“I was in my twenties when I began to look for a child’s lost desire to learn. It seemed to me that if we could keep this desire alive through childhood and into adult life, we would release a force more precious and more powerful for good than any other physical force the scientists ever discovered for mankind’s use.” — Caroline Pratt (early 1900’s)
It’s the feeling of this quote that has sent me onto an endless education adventure in my life. I remember sitting in classes during my undergraduate days when teachers would lecture about how to motivate students in the classroom, how to “get them interested” in learning, how to engage them and keep them on task. I was perplexed by all of this education speak, for it had not been my experience as a camp counselor or in my support of my mother’s daycare work, or even in my own learning (outside of school). Similarly, my experience with Lavinia over four years has demonstrated so strongly our innate drive to understand the world around us, to learn the adult ways, to absorb the vocabulary and skills that will enable us to do more and contribute more in the land of adults and adult things.
My conclusion after years of my own compulsory schooling, years of observing teachers (good meaning, often incredible humans by the way), years of teaching myself, and tons of reading on my own, is that our system of schooling stifles, squelches, and in some cases destroys our own systems of intrinsic learning. Our own interests and questions are superseded by those of well meaning adults intent on preparing us for success and achievement and growth and “normal development”. Given the realities of what to me seems to be a most impenetrable institution and one that is not easily redesigned and restructured, I’ve set out on my own path of supporting and creating alternatives.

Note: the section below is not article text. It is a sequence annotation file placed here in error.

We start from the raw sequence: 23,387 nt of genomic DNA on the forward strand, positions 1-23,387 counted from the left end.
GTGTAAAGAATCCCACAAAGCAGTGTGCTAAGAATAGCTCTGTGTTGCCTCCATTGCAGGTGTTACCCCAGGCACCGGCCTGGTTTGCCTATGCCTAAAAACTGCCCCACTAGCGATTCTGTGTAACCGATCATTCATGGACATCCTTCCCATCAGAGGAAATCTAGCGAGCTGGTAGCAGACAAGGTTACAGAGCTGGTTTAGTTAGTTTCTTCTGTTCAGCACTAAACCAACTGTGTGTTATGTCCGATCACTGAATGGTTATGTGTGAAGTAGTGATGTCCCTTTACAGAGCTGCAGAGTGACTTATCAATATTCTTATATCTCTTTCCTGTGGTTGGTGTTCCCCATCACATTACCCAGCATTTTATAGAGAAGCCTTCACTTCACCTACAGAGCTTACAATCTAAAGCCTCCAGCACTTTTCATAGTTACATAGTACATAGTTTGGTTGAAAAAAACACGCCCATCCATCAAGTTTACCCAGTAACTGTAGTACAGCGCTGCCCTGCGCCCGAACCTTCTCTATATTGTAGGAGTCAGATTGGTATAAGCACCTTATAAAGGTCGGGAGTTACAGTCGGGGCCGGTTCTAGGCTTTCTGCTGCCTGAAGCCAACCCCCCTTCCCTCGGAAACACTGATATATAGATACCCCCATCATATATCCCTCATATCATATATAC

I feel grateful to have had the opportunity to immerse myself in some very inspiring progressive education alternatives over the years; from Shackleton School in Massachusetts, an expedition-based high school; to Not-Back-to-School Camp, a nationwide community of homeschoolers and unschoolers; to my work with outdoor schools and youth corps programs across the country; I’ve seen the power and “physical force” of young people when they are supported in pursuing their own innate desires and passions. I’m so excited to be part of the Queen City HomeSchool Collective and to be actively engaged in helping to create an inspiring community where young people can be supported in pursuing their own passions and where I can assist in nurturing children’s own innate desire to learn.
If you’ve read this far, perhaps you may be interested in joining my reading group. It hasn’t started yet, but I want to start re-reading the writings of John Holt, Caroline Pratt, George Dennison, John Taylor Gatto, and so many more that have shaped my philosophy of education. I also want to share this love of learning and children so that others can more thoroughly understand and trust in the innate learning of children. If you’re interested, send me a message or an email, firstname.lastname@example.org. I think our first book is going to be “How Children Learn”, by my lifetime educational mentor, John Holt.